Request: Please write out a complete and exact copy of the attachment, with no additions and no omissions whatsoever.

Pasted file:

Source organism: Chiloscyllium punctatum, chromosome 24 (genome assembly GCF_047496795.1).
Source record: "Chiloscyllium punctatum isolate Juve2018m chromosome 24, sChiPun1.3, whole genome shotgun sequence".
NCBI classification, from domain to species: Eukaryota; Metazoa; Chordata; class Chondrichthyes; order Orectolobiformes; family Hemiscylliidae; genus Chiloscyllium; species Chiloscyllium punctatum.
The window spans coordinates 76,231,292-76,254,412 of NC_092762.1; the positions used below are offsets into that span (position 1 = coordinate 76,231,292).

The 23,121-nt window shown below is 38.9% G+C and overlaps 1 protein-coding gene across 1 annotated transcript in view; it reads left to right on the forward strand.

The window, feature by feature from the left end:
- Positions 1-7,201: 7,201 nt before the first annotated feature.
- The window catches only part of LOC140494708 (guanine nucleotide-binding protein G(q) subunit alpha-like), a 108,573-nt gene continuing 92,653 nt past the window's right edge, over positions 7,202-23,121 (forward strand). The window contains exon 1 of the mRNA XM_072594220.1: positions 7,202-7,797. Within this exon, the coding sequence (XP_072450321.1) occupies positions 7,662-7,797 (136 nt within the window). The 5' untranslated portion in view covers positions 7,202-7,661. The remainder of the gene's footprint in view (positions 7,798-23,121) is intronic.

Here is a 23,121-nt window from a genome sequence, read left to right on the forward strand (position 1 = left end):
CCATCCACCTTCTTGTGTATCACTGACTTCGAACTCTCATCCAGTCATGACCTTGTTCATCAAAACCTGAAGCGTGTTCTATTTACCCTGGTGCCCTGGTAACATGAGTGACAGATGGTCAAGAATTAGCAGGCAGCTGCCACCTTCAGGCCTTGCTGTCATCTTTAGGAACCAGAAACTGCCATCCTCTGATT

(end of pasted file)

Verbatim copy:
Source organism: Chiloscyllium punctatum, chromosome 24 (genome assembly GCF_047496795.1).
Source record: "Chiloscyllium punctatum isolate Juve2018m chromosome 24, sChiPun1.3, whole genome shotgun sequence".
NCBI classification, from domain to species: Eukaryota; Metazoa; Chordata; class Chondrichthyes; order Orectolobiformes; family Hemiscylliidae; genus Chiloscyllium; species Chiloscyllium punctatum.
The window spans coordinates 76,231,292-76,254,412 of NC_092762.1; the positions used below are offsets into that span (position 1 = coordinate 76,231,292).

The 23,121-nt window shown below is 38.9% G+C and overlaps 1 protein-coding gene across 1 annotated transcript in view; it reads left to right on the forward strand.

The window, feature by feature from the left end:
- Positions 1-7,201: 7,201 nt before the first annotated feature.
- The window catches only part of LOC140494708 (guanine nucleotide-binding protein G(q) subunit alpha-like), a 108,573-nt gene continuing 92,653 nt past the window's right edge, over positions 7,202-23,121 (forward strand). The window contains exon 1 of the mRNA XM_072594220.1: positions 7,202-7,797. Within this exon, the coding sequence (XP_072450321.1) occupies positions 7,662-7,797 (136 nt within the window). The 5' untranslated portion in view covers positions 7,202-7,661. The remainder of the gene's footprint in view (positions 7,798-23,121) is intronic.

Here is a 23,121-nt window from a genome sequence, read left to right on the forward strand (position 1 = left end):
CCATCCACCTTCTTGTGTATCACTGACTTCGAACTCTCATCCAGTCATGACCTTGTTCATCAAAACCTGAAGCGTGTTCTATTTACCCTGGTGCCCTGGTAACATGAGTGACAGATGGTCAAGAATTAGCAGGCAGCTGCCACCTTCAGGCCTTGCTGTCATCTTTAGGAACCAGAAACTGCCATCCTCTGATT